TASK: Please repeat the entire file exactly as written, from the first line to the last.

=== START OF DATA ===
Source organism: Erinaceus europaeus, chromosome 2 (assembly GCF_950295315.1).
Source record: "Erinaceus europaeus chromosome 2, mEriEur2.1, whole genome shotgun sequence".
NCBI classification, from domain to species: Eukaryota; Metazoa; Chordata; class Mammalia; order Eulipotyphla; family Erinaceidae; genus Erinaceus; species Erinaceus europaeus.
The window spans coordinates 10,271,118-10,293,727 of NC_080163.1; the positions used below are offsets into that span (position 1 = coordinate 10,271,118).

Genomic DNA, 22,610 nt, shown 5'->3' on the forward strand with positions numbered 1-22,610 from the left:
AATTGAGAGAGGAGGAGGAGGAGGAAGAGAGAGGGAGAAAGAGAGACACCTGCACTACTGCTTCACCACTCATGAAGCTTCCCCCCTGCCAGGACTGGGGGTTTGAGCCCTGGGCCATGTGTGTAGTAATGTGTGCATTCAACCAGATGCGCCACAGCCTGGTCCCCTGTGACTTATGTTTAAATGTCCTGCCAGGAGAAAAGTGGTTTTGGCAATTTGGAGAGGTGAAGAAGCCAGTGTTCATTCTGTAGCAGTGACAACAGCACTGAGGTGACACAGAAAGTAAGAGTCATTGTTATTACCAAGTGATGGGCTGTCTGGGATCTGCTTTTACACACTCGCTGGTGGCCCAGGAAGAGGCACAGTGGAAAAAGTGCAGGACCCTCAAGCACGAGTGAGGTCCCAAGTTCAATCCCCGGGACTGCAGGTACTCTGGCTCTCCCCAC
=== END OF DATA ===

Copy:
Source organism: Erinaceus europaeus, chromosome 2 (assembly GCF_950295315.1).
Source record: "Erinaceus europaeus chromosome 2, mEriEur2.1, whole genome shotgun sequence".
NCBI classification, from domain to species: Eukaryota; Metazoa; Chordata; class Mammalia; order Eulipotyphla; family Erinaceidae; genus Erinaceus; species Erinaceus europaeus.
The window spans coordinates 10,271,118-10,293,727 of NC_080163.1; the positions used below are offsets into that span (position 1 = coordinate 10,271,118).

Genomic DNA, 22,610 nt, shown 5'->3' on the forward strand with positions numbered 1-22,610 from the left:
AATTGAGAGAGGAGGAGGAGGAGGAAGAGAGAGGGAGAAAGAGAGACACCTGCACTACTGCTTCACCACTCATGAAGCTTCCCCCCTGCCAGGACTGGGGGTTTGAGCCCTGGGCCATGTGTGTAGTAATGTGTGCATTCAACCAGATGCGCCACAGCCTGGTCCCCTGTGACTTATGTTTAAATGTCCTGCCAGGAGAAAAGTGGTTTTGGCAATTTGGAGAGGTGAAGAAGCCAGTGTTCATTCTGTAGCAGTGACAACAGCACTGAGGTGACACAGAAAGTAAGAGTCATTGTTATTACCAAGTGATGGGCTGTCTGGGATCTGCTTTTACACACTCGCTGGTGGCCCAGGAAGAGGCACAGTGGAAAAAGTGCAGGACCCTCAAGCACGAGTGAGGTCCCAAGTTCAATCCCCGGGACTGCAGGTACTCTGGCTCTCCCCAC